On September 24, 2019, the United States Speaker of the House of Representatives, Nancy Pelosi, announced that the House would begin an impeachment inquiry into President Donald Trump. This inquiry covered his alleged abuse of power in asking for potentially damaging information on former Vice President and frontrunner for the 2020 Democratic nomination Joe Biden from Ukrainian President Volodymyr Zelensky, as well as conditioning military aid on compliance. The move was designed to placate the more progressive politicians in the Democratic caucus but has instead resulted in endangering the numerous moderates. Moderates had won in previously Republican districts which resulted in the House changing hands, and as such, this upset had lead some to believe Trump's impeachment will only strengthen his position in the vital battleground states of Wisconsin, Michigan, and Pennsylvania.
Of the three battleground states, Wisconsin is generally regarded as the hardest to win for either party and therefore the most reliable barometer for general election polling. In 2016, President Trump won the state by 23,000 votes (the state population is 5.83 million). Currently, 53% of likely voters in Wisconsin oppose impeachment, marking a slight increase from figures in October (New York Post). Additionally, the president’s approval among African-American voters - historically one of his worst demographics - is up to 34%. To put this in perspective, all successful Democratic presidents have typically received upwards of 85% African-American support compared to the sub 70% they are currently receiving (Axios). The Republican Party, though already incredibly pro-Trump, have voraciously rallied around him to the point that he now possesses greater support among Republicans than President George W. Bush did post-9/11 (New York Post). 56% of correspondents in one poll claimed to believe that impeachment was purely partisan and had connections with the “deep state” (Quinnipiac University). It is also worth noting that 79% of correspondents in an Ipsos poll answered that they had made up their minds on impeachment prior to the hearings, which underlines the partisan divide.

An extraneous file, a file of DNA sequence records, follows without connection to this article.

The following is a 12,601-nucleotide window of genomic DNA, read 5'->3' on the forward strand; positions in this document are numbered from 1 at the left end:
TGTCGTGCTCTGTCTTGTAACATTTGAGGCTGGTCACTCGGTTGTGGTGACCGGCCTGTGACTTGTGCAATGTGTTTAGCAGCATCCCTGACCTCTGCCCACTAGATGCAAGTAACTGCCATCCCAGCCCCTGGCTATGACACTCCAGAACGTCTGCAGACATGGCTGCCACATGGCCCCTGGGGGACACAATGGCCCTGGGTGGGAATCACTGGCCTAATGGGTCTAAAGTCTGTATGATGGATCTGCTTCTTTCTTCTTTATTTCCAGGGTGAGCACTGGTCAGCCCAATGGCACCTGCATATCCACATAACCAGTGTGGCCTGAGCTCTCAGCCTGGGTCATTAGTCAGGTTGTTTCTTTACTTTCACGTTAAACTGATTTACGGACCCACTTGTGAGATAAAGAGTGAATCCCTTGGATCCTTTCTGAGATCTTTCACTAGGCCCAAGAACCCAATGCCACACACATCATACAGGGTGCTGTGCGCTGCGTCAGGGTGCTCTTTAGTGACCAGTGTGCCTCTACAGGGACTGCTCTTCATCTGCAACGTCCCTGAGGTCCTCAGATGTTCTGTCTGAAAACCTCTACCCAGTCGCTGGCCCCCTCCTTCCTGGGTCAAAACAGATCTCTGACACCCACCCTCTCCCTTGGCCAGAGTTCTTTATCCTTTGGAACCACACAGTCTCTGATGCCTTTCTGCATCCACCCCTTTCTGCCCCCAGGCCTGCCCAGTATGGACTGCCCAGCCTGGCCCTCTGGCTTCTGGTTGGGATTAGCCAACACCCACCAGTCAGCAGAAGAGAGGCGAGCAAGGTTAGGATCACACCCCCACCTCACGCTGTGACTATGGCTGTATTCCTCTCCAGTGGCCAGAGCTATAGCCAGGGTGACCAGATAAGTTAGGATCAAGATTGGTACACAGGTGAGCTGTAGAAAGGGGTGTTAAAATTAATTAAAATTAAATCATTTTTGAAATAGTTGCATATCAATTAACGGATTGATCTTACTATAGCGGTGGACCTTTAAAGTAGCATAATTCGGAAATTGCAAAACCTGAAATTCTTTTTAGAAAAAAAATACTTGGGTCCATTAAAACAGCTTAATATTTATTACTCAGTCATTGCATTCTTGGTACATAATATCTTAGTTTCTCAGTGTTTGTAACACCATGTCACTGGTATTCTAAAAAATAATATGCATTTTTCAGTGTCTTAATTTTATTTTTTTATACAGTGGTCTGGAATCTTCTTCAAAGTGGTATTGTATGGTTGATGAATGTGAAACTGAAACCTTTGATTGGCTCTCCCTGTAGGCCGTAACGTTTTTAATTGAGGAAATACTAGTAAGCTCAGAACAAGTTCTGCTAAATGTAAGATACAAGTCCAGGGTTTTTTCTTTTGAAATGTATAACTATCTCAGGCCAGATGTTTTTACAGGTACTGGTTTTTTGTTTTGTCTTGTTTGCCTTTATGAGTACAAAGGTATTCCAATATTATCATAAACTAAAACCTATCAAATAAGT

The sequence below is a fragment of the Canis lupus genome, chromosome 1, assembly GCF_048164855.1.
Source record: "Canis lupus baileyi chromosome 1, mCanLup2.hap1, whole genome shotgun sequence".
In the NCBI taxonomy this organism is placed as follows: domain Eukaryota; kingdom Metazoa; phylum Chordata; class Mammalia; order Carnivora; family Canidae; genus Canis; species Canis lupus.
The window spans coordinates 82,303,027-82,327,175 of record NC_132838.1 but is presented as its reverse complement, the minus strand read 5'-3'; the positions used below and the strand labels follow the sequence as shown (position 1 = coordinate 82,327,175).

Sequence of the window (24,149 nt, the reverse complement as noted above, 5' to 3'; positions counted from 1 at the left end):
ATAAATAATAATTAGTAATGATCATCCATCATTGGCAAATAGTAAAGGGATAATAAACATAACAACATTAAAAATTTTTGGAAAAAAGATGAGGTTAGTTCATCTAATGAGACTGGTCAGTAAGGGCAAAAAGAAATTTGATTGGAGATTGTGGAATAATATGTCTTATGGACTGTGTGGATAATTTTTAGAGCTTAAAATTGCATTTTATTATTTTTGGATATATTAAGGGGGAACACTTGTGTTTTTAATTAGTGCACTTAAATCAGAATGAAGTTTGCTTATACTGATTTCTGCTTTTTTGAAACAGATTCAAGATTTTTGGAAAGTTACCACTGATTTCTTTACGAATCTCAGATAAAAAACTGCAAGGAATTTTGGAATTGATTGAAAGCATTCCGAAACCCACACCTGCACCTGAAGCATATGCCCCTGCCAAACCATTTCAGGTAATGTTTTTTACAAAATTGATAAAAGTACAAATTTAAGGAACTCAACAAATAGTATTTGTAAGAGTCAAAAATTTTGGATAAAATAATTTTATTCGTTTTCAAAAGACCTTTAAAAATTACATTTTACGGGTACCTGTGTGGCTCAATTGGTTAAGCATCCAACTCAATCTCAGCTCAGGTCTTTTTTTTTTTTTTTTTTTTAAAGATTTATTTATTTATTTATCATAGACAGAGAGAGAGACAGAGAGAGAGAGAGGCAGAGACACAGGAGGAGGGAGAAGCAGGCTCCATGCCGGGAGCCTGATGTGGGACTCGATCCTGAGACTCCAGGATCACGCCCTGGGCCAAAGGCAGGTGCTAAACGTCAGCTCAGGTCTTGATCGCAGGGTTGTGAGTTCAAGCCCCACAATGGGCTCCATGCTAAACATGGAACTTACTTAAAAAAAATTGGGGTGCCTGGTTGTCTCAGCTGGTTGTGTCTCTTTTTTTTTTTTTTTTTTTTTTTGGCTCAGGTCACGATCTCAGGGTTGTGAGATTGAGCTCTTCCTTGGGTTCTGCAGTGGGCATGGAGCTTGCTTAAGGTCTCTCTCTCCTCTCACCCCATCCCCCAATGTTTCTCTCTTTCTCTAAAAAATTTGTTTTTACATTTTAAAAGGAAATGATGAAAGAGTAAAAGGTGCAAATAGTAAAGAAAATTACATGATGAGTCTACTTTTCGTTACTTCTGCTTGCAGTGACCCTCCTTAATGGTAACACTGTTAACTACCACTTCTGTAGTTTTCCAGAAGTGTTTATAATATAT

Arguably the most significant effect that impeachment will have is the clash between the Senate trial, the first caucuses, and primaries of the Democratic primary cycle. House Democrats are reportedly aiming for an impeachment vote by Christmas, which would set up a Senate trial (which is presided over by the Chief Justice, and more of a court-style proceeding as compared with the House impeachment inquiry with evidence presented and speeches made for and against removing the president from office) for the start of the new year in January (Politico). The Iowa Caucus (the first primary event) is set for February 3, 2020, which could easily coincide with the Senate’s vote to remove President Trump from office. This would overshadow the primary and force all those running into talking about impeachment as opposed to the “kitchen table” issues that midwestern swing voters are more likely to care about, such as healthcare or education.
Of course, all of this would only be applicable if President Trump were to be impeached by the House. As it stands, impeachment looks very likely, but it is entirely possible that more moderate House Democrats could vote against it. The National Republican Congressional Committee (NRCC) is more than likely to run vigorous, well-funded campaigns against vulnerable Democrats. This fear has only been amplified by the Democratic Congressional Campaign Committee’s (DCCC) lack of coherent response to these campaigns (Politico).
So what’s next? Speaker Pelosi’s actions have left the Democratic Party in a bind. With ending the proceedings not being an option, House Democrats must push full steam ahead with their impeachment attempts. However, there is some polling that could be of consolation to the Democratic Party. A New York Times poll found that 50 percent of registered voters supported an impeachment inquiry into the president - if impeachment is messaged well by Democratic operatives and the public is convinced of the non-partisan nature of the inquiry, public opinion could possibly turn in favor of the Democrats.